Softricity Deepens App Virtualization With Microsoft's Management System

*EDITOR’S NOTE: This is the second in a series about alternative desktop technologies for improving management and security of Windows and other desktop platforms.

One Boston-based ISV is giving infrastructure partners a new way to virtualize and stream Windows applications to end users from within Microsoft's Systems Management Server.

At Microsoft's Management Summit 2006, Softricity rolled out Softricity Desktop 4.0 and SoftGrid 4.0. Version 4.0 offers tight integration with Microsoft Systems Management Server, rapid virtualization via its new Sequencer technology, more scalable centralized management and certification for VMware and Microsoft virtual machines.

Softricity's first SoftGrid for Systems Management Server (SMS) 2003 add-on was released in February. It allows solution providers to rapidly virtualize applications and deploy them from within SMS without having to deploy VMware or Microsoft Virtual Server. Solution providers said the product provides an application virtualization solution that delivers improved Windows desktop management and security out of the box.

"The use of virtualized applications is something that fits nicely into Microsoft's on-demand and virtualization strategies," said Paul Freedman, president of Coast Solutions Group, Irvine, Calif.

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SoftGrid 4.0 turns locally installed Windows applications into virtual network services that can be centrally managed and deployed on demand without any changes to the desktop, according to Softricity. SoftGrid 4.0's integration with the SMS Management Console allows for the management of virtual machines within SMS, and the upgraded platform offers native SMS inventory and metering integration so that virtual machines can be tracked, reported and stored in asset management systems.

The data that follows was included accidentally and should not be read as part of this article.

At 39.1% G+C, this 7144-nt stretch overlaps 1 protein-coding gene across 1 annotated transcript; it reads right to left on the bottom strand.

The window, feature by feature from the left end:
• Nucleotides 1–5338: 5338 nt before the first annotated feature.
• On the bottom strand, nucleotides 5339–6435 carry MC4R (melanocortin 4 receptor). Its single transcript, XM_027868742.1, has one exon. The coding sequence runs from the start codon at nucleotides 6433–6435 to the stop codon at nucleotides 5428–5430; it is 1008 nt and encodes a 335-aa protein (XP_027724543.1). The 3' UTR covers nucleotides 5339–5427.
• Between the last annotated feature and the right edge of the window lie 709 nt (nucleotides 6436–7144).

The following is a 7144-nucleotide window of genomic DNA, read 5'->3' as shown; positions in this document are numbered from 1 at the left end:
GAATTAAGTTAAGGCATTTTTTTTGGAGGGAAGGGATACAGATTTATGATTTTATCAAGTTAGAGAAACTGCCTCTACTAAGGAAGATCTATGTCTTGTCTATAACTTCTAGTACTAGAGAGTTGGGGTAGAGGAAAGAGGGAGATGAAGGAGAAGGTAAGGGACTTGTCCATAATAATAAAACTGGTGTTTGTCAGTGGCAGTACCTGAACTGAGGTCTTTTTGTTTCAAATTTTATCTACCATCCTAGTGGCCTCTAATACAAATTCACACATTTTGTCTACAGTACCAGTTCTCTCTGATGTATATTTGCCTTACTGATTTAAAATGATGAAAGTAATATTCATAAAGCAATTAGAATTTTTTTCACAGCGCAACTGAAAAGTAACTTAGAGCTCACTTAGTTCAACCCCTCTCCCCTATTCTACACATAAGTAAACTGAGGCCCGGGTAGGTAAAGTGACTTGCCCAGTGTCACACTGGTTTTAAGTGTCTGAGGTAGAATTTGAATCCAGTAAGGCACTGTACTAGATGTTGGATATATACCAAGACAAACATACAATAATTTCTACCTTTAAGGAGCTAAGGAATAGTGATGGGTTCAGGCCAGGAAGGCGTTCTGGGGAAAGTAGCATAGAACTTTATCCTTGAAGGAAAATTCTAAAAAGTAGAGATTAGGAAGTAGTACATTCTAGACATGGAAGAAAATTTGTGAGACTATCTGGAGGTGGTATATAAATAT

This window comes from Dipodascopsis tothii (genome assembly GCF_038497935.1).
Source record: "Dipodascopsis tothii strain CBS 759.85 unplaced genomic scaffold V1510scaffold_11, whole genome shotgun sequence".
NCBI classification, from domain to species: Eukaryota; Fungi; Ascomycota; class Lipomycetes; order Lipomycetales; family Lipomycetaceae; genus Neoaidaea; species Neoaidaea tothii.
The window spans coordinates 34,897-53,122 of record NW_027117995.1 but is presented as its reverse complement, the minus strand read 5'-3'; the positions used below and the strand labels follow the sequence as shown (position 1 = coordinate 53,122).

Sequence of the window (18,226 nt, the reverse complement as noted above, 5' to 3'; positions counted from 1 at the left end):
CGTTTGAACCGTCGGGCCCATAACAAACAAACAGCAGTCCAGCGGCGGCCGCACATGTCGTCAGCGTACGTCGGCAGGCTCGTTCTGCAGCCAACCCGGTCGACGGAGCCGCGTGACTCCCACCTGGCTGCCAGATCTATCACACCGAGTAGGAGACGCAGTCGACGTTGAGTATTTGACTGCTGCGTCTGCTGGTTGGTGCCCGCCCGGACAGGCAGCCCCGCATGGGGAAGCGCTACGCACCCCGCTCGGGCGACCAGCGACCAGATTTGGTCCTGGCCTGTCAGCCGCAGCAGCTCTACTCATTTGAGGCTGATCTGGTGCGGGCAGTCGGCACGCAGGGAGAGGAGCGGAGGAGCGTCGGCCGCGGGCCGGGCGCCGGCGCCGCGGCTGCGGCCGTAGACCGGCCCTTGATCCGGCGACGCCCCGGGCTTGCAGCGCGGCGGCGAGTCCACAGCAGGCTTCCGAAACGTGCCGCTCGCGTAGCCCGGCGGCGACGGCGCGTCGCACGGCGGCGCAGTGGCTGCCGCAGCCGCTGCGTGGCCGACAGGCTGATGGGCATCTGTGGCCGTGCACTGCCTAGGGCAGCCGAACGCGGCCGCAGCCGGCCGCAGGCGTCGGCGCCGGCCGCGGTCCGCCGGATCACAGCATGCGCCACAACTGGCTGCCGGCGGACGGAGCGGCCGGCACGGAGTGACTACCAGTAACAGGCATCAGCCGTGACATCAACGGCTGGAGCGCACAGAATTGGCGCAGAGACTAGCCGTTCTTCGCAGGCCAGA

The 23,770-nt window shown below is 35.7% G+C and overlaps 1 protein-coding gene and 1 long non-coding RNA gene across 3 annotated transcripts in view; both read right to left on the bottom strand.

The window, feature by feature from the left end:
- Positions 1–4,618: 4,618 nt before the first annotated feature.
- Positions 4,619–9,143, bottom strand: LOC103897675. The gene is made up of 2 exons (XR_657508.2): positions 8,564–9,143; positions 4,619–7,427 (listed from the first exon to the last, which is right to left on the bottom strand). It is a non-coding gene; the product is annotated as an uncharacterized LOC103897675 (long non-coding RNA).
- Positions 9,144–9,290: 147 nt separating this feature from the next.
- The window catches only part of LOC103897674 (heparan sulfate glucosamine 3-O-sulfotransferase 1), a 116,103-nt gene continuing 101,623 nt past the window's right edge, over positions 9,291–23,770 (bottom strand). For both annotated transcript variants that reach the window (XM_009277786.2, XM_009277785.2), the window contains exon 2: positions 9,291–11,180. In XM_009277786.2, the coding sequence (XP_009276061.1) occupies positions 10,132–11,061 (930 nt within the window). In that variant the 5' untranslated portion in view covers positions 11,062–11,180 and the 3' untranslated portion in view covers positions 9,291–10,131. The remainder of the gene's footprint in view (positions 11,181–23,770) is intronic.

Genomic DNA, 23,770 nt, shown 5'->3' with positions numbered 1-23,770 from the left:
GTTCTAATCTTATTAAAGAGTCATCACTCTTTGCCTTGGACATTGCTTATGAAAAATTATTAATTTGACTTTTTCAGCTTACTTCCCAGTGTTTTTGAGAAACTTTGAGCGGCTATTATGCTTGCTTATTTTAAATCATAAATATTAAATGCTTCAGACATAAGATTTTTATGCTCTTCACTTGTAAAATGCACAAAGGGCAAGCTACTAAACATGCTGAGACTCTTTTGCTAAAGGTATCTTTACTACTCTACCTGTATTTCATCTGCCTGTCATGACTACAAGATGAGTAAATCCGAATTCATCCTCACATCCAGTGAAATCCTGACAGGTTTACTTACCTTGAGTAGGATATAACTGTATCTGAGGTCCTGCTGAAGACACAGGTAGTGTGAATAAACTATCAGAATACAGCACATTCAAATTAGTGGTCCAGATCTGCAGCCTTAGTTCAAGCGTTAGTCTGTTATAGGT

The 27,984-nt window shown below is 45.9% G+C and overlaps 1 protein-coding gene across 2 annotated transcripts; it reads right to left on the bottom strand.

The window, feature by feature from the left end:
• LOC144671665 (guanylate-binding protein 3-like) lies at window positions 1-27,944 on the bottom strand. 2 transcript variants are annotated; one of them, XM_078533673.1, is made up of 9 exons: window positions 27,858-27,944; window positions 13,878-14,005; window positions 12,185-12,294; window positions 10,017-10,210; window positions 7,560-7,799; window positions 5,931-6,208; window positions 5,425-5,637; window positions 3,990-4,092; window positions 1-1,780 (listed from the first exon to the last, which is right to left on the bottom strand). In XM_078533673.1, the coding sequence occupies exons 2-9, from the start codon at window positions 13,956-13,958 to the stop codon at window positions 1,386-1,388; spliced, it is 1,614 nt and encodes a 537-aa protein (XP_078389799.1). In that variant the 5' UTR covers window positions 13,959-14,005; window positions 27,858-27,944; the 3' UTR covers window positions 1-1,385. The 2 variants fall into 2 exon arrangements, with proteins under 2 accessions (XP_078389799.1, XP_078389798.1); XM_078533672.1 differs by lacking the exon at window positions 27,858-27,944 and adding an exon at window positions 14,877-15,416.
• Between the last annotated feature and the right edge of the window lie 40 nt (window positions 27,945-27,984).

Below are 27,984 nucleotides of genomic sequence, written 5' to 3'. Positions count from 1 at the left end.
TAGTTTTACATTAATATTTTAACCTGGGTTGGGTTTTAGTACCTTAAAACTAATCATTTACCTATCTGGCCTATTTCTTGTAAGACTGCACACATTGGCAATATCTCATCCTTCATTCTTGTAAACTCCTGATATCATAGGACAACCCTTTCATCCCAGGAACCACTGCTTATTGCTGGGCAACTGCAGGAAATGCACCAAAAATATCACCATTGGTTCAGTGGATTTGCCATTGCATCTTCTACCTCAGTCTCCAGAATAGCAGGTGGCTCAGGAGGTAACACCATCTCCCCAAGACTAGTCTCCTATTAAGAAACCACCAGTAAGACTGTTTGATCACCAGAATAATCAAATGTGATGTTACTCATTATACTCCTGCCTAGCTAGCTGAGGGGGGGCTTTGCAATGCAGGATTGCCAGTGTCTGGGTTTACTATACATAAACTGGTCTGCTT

Softricity pioneered the application streaming software category in 2001. The company’s technology, also called application sandboxing, is a hybrid of virtualization and application streaming technology that repackages applications and breaks them down into components that can be cached in a “sandbox” and streamed to end users.

The technology offers a compelling alternative to operating-system virtualization solutions such as VMware or Virtual Server because it enables applications to run in protected, isolated mode without the need to install or make changes to the host operating system.

Softricity's application streaming technology is categorized as a virtual desktop, one of three desktop models identified in a report by Forrester Research in January.

File system virtualization techniques employed by Citrix Systems and Altiris offer similar ways of isolating applications but are differerent from SoftGrid’s technology in that they virtualize only the file system, rather than the application, Forrester said. Application streaming differs from traditional PC "fat" clients and server-based thin-client models in that it virtualizes applications and gives end users dedicated access to a fully functional, centrally managed desktop. In this mode, applications are hosted on a server and delivered to either thick or thin clients. It enables users to provision applications, centrally update and manage them and give end users access to server-based resources.